The X-T2 has been succeeded, but how has Fujifilm gone about making one of its finest cameras in the X-series even better? Michael Topham investigates
Fujifilm X-T3 Review: Image quality
In the past we witnessed a jump in resolution from the X-T1’s 16.3-million-pixel X-Trans sensor to the 24.3-million pixel X-Trans III chip found inside the X-T2. The X-T3’s new 26.1-million-pixel X-Trans CMOS 4 sensor doesn’t offer such a leap in terms of resolution, but its back illuminated structure is what’s important, allowing it to produce cleaner looking images across its ISO range than we’ve previously seen on any X-Series camera.
The way the sensor handles noise across its native range (ISO 100-12,800) whilst preserving such a fine level of detail is extremely impressive. This is great news for those who frequently work in low-light, and while ultimately the best image quality is resolved from the cameras raw files, JPEGs don’t disappoint. Users who shoot JPEGs at high ISOs may wish to reduce the automated noise reduction from the menu to produce results that don’t appear as heavily processed.
At the time of testing, the X-T3 wasn’t supported by Adobe, so we used the supplied Raw File Converter EX 3.0 powered by Silkypix software to convert our raw files before inspecting them meticulously.
Fujifilm X-T3 Review: Resolution
The lack of optical low-pass filter plays its part in a maximum of 3400/lph being resolved between ISO 80 and ISO 400. Similarly to the X-T2, resolution takes a slight hit at ISO 800, dropping to 3,200l/ph. At ISO 3200 and ISO 6400 the figure continues to exceed 3,000l/ph. Users who find themselves pushing the X-T3 to ISO 12,800 will be very impressed by the level of detail that’s resolved at this setting, which we recorded at just above 2,800l/ph.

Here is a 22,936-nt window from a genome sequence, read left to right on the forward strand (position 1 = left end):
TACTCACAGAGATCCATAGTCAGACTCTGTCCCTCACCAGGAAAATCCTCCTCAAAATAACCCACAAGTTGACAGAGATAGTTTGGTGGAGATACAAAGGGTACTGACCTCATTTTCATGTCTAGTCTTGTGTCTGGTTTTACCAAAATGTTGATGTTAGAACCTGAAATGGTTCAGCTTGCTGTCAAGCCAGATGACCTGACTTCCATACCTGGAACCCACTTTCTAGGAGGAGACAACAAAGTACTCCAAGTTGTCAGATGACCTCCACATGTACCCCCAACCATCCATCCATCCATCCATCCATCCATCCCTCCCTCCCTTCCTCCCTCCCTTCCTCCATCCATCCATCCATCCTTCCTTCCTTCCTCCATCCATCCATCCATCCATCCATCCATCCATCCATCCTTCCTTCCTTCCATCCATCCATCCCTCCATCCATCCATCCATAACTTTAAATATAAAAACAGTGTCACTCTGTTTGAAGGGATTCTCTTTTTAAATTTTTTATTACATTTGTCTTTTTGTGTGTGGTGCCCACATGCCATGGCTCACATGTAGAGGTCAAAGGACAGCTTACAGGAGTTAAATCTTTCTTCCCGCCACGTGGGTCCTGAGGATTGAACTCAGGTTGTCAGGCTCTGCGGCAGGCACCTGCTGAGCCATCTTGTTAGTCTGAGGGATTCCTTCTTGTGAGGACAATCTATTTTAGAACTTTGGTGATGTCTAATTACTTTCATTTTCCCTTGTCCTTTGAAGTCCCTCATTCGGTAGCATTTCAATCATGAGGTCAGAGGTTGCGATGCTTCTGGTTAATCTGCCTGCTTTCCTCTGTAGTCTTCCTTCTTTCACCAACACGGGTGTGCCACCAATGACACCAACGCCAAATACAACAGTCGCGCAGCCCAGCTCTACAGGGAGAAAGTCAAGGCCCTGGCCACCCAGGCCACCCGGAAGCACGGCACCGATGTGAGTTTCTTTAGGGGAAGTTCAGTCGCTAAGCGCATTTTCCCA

Rotating the ISO dial to its “H’ setting, revealed a further drop in resolution at ISO 25,600 (2,600l/ph), with 2,400l/ph being resolved at its maximum sensitivity of ISO 51,200. Users will find the option to set the ‘H’ setting between ISO 25,600 and ISO 51,200 from the button/dial settings in the main menu and should note they’re only available when the mechanical shutter is used.
Fujifilm X-T3 Review: ISO and noise
The X-T3’s back-illuminated X-Trans 4 sensor puts in a strong noise performance. Shoot between ISO 80 and ISO 800 and you’ll be guaranteed wonderfully clean images free of noise. It’s only when you select ISO 1600 that you’ll begin to notice luminance appearing. Noise is so well controlled at ISO 1600 and ISO 3200 that users won’t hesitate from using these settings.
Luminance noise is also handled magnificently at ISO 6400, but it does start to become a little more pronounced in images captured at ISO 12,800. The level of detail that’s resolved at ISO 12,800 isn’t quite what it is at ISO 3200, but this wouldn’t put me off from cranking the X-T3 up to ISO 12,800 when challenged by a low-light situations. Users will find it’s just about possible to shoot at ISO 25,600 in an emergency, but I’d advise to stay clear of these extended settings, especially ISO 51,200, if you want to preserve the finest quality in your images.